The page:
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The Nailbourne

The Nailbourne filling the floodplain

South Barham Road covered by the Nailbourne

Looking towards Railway Hill.

The Causeway

The Elham Valley Nailbourne (more often known simply as "The Nailbourne") is one of three bourns, or intermittent streams, on the Chalk Downs of East Kent.   They can flow at a very high rate after times of heavy and continuous rainfall, but they may also lie dormant for long periods (sometimes years).


The bourns are sometimes known as "woe-bourns" with association to times of national problems.   One of their characteristics is that, along all or part of their length, they only flow for a few months at a time, in periods of high rainfall, particularly in the autumn and winters - and they do not necessarily flow every year.


During the warmer period of spring and summer most rainwater is taken up by plants or evaporation but during the autumn and winter much soaks away in the ground.   It then continues downwards through the cracks and fissures in the chalk until it meets the clay beds underneath.   Here the water can no longer move downwards, the fissures at the bottom become saturated and the level of the top of the saturated zone (known as the water table) rises.   At the same time, under the force of gravity, the water attempts to move sideways and downwards towards nearby valleys, and eventually to the sea.


The result of this can be seen by the local water company noting the variation in the water level in the wells and boreholes in the chalk.   The level starts rising in the late autumn and continues until early spring when vegetation and evaporation take most of the rainfall and little is available to replenish the underground resources.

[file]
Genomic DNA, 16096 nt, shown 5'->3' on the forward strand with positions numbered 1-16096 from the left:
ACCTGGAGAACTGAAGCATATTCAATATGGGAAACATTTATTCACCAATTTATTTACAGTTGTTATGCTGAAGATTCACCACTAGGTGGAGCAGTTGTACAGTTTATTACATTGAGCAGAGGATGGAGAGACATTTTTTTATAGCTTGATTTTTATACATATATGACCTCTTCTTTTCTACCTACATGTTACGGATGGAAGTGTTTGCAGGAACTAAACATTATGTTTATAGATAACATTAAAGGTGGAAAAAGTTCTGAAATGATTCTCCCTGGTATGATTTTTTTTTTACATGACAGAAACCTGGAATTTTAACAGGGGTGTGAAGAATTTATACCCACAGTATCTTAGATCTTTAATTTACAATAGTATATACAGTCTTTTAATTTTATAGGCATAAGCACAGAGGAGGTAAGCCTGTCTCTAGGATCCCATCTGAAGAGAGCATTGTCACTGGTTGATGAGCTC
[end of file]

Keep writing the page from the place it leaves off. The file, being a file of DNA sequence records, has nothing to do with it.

The Nailbourne is fed by springs at Etchinghill and Lyminge, and is almost invariably flowing at these uppermost extremities.   In a normal year, the stream flows through North Lyminge, and continues towards Elham.   If there has been a wet autumn or winter period, flow continues northwards through Barham and into the lake at Bourne Park.   Here, local springs are usually feeding the lake, and this is the normal source of the Little Stour.


The Nailbourne has slightly different characteristics to the other bourns in East Kent in that its bed is nearly impervious over much of its length.   This means that the stream does not have a direct connection with the cracks and fissures in the underlying chalk all the time.   Water enters the stream from springs at the top of the valley, and then flows in what is effectively an impervious channel, for some distance, until it meets another location where the bed is porous.   At this point, the water table may still be below the level of the bed of the stream, and the stream water therefore soaks away into the unsaturated chalk, with no further flow in the stream bed helping to raise the water level beneath.   If wet weather continues, the underground water table at this point will continue to rise, partly because of the continuing effect of the rain, until it reaches the surface.   At this stage, the water in the stream will no longer be able to disappear underground, and will continue above ground.

The Nailbourne features soakage points along its length, and these give the stream its unusual features.   In a wetter than average winter, the stream will flow with considerable strength past Railway Hill, Derringstone.   The next point of disappearance is adjacent to Valley Road close to Barham Village Hall.   Even with such a strong flow at Railway Hill, there may be no sign of water in the ditch adjacent to the Village Green.

Measurement of the Nailbourne under Black Robin bridge have shown a significant flow of water.   On one occasion, a surface velocity of 2 feet/second gave an approximate flow of 12 cubit feet per second, which is the equivalent of more than 6,000,000 gallons per day.   Other estimates have been as high as 20 million gallons per day.